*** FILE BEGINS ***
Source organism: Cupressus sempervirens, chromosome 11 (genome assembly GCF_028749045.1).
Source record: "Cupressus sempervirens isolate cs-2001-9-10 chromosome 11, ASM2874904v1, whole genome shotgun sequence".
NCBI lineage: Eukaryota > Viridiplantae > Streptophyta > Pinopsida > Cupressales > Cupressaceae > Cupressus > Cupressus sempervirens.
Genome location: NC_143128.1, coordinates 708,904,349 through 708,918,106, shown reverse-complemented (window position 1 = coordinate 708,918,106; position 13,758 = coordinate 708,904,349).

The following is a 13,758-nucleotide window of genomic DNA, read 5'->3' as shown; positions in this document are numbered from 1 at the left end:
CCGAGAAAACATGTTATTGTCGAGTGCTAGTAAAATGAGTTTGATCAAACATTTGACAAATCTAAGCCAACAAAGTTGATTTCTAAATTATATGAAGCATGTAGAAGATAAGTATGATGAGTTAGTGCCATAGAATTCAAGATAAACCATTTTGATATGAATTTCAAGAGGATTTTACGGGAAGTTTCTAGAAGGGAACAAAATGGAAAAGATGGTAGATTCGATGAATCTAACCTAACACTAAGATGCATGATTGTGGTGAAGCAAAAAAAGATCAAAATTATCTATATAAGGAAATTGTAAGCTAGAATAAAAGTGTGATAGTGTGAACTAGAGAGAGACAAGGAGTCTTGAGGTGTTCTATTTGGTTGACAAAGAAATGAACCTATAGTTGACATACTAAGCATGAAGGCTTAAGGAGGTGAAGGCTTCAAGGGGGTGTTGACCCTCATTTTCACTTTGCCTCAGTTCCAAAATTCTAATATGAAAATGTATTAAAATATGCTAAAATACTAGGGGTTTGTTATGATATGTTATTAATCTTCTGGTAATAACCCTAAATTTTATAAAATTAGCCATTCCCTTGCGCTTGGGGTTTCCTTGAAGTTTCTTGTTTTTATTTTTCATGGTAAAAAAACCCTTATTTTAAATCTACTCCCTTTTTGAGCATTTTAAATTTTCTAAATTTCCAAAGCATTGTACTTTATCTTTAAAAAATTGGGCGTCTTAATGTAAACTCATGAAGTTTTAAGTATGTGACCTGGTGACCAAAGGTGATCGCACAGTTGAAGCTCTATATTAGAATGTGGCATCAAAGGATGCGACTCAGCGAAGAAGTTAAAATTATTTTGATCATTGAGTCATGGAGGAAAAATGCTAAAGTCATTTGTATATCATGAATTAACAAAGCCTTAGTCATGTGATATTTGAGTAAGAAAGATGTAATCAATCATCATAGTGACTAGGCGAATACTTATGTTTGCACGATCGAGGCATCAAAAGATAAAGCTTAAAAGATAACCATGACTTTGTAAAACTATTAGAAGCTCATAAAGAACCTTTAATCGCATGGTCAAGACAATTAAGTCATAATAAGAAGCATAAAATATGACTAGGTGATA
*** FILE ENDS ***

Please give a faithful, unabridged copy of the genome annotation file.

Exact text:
Source organism: Cupressus sempervirens, chromosome 11 (genome assembly GCF_028749045.1).
Source record: "Cupressus sempervirens isolate cs-2001-9-10 chromosome 11, ASM2874904v1, whole genome shotgun sequence".
NCBI lineage: Eukaryota > Viridiplantae > Streptophyta > Pinopsida > Cupressales > Cupressaceae > Cupressus > Cupressus sempervirens.
Genome location: NC_143128.1, coordinates 708,904,349 through 708,918,106, shown reverse-complemented (window position 1 = coordinate 708,918,106; position 13,758 = coordinate 708,904,349).

The following is a 13,758-nucleotide window of genomic DNA, read 5'->3' as shown; positions in this document are numbered from 1 at the left end:
CCGAGAAAACATGTTATTGTCGAGTGCTAGTAAAATGAGTTTGATCAAACATTTGACAAATCTAAGCCAACAAAGTTGATTTCTAAATTATATGAAGCATGTAGAAGATAAGTATGATGAGTTAGTGCCATAGAATTCAAGATAAACCATTTTGATATGAATTTCAAGAGGATTTTACGGGAAGTTTCTAGAAGGGAACAAAATGGAAAAGATGGTAGATTCGATGAATCTAACCTAACACTAAGATGCATGATTGTGGTGAAGCAAAAAAAGATCAAAATTATCTATATAAGGAAATTGTAAGCTAGAATAAAAGTGTGATAGTGTGAACTAGAGAGAGACAAGGAGTCTTGAGGTGTTCTATTTGGTTGACAAAGAAATGAACCTATAGTTGACATACTAAGCATGAAGGCTTAAGGAGGTGAAGGCTTCAAGGGGGTGTTGACCCTCATTTTCACTTTGCCTCAGTTCCAAAATTCTAATATGAAAATGTATTAAAATATGCTAAAATACTAGGGGTTTGTTATGATATGTTATTAATCTTCTGGTAATAACCCTAAATTTTATAAAATTAGCCATTCCCTTGCGCTTGGGGTTTCCTTGAAGTTTCTTGTTTTTATTTTTCATGGTAAAAAAACCCTTATTTTAAATCTACTCCCTTTTTGAGCATTTTAAATTTTCTAAATTTCCAAAGCATTGTACTTTATCTTTAAAAAATTGGGCGTCTTAATGTAAACTCATGAAGTTTTAAGTATGTGACCTGGTGACCAAAGGTGATCGCACAGTTGAAGCTCTATATTAGAATGTGGCATCAAAGGATGCGACTCAGCGAAGAAGTTAAAATTATTTTGATCATTGAGTCATGGAGGAAAAATGCTAAAGTCATTTGTATATCATGAATTAACAAAGCCTTAGTCATGTGATATTTGAGTAAGAAAGATGTAATCAATCATCATAGTGACTAGGCGAATACTTATGTTTGCACGATCGAGGCATCAAAAGATAAAGCTTAAAAGATAACCATGACTTTGTAAAACTATTAGAAGCTCATAAAGAACCTTTAATCGCATGGTCAAGACAATTAAGTCATAATAAGAAGCATAAAATATGACTAGGTGATA